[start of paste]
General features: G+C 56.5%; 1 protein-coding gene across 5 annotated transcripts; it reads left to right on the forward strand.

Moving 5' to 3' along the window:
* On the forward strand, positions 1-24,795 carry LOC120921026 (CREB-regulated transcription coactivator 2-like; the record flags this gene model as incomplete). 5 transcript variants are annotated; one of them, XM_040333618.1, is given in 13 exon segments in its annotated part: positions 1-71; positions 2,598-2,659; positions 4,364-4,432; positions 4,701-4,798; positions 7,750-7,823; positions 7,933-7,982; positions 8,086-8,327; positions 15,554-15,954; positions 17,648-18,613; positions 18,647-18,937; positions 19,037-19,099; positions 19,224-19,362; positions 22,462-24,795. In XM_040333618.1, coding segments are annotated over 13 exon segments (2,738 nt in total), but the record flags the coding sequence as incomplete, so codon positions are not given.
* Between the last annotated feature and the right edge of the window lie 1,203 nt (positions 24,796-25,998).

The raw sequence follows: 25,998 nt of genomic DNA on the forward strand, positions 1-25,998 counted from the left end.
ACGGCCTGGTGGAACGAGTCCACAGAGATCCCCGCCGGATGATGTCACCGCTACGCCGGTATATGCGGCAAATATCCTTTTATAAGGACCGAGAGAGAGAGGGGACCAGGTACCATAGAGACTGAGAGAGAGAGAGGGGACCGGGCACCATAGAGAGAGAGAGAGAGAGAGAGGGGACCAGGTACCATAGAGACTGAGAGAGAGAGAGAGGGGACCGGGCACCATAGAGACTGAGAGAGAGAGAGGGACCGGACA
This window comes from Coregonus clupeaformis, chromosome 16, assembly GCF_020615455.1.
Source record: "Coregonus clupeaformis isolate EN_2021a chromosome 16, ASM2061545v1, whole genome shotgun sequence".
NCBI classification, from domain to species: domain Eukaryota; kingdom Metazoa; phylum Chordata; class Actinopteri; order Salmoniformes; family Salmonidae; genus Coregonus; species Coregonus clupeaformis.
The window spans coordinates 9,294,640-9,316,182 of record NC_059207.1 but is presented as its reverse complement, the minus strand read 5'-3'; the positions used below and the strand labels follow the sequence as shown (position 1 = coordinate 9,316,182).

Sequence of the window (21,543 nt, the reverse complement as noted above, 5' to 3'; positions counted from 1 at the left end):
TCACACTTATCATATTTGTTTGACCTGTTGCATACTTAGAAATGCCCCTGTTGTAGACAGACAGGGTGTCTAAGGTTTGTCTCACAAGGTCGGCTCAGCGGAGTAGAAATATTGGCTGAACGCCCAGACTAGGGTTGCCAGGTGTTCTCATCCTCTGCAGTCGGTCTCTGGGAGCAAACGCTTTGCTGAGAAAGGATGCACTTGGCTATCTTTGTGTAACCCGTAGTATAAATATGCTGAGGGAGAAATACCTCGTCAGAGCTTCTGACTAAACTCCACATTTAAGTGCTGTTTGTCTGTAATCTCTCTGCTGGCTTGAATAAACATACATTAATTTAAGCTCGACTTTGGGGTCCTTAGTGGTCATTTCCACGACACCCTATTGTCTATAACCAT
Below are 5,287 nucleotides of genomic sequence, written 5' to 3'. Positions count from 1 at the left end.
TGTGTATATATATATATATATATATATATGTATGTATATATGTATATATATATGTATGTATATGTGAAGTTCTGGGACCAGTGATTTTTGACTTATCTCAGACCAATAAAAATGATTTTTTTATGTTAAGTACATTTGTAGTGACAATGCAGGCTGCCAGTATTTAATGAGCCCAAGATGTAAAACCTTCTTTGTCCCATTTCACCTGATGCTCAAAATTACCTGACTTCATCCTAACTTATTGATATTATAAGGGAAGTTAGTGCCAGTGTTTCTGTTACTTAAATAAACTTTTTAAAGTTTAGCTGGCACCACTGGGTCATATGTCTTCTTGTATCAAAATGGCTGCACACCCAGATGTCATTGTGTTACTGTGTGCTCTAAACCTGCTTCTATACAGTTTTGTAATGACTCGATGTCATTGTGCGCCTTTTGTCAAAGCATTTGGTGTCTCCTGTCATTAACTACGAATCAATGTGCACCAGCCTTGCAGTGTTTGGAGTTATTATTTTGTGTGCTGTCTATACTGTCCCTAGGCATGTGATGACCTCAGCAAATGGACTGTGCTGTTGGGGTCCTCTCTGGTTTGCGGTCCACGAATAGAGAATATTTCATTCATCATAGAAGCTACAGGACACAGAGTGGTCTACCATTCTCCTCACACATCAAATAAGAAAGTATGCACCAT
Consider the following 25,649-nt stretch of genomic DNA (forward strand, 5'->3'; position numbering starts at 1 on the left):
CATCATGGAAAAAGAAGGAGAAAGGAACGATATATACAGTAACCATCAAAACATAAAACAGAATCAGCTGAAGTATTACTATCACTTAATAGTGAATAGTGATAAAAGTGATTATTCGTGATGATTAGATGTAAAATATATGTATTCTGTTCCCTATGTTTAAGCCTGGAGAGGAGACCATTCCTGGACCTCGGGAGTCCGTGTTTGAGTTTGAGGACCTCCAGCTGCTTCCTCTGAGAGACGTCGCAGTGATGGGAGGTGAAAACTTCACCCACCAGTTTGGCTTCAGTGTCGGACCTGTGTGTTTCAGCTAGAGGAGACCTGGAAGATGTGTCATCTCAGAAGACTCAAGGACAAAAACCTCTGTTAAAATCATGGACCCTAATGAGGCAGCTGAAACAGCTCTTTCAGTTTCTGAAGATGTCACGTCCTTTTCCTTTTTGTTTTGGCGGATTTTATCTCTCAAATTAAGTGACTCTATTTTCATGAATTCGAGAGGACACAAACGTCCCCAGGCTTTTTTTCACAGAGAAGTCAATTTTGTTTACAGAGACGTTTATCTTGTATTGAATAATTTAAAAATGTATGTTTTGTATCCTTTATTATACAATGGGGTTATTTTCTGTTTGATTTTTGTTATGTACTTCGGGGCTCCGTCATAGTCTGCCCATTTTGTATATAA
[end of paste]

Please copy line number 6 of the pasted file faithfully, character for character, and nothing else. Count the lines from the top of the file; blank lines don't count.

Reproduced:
ACGGCCTGGTGGAACGAGTCCACAGAGATCCCCGCCGGATGATGTCACCGCTACGCCGGTATATGCGGCAAATATCCTTTTATAAGGACCGAGAGAGAGAGGGGACCAGGTACCATAGAGACTGAGAGAGAGAGAGGGGACCGGGCACCATAGAGAGAGAGAGAGAGAGAGAGGGGACCAGGTACCATAGAGACTGAGAGAGAGAGAGAGGGGACCGGGCACCATAGAGACTGAGAGAGAGAGAGGGACCGGACA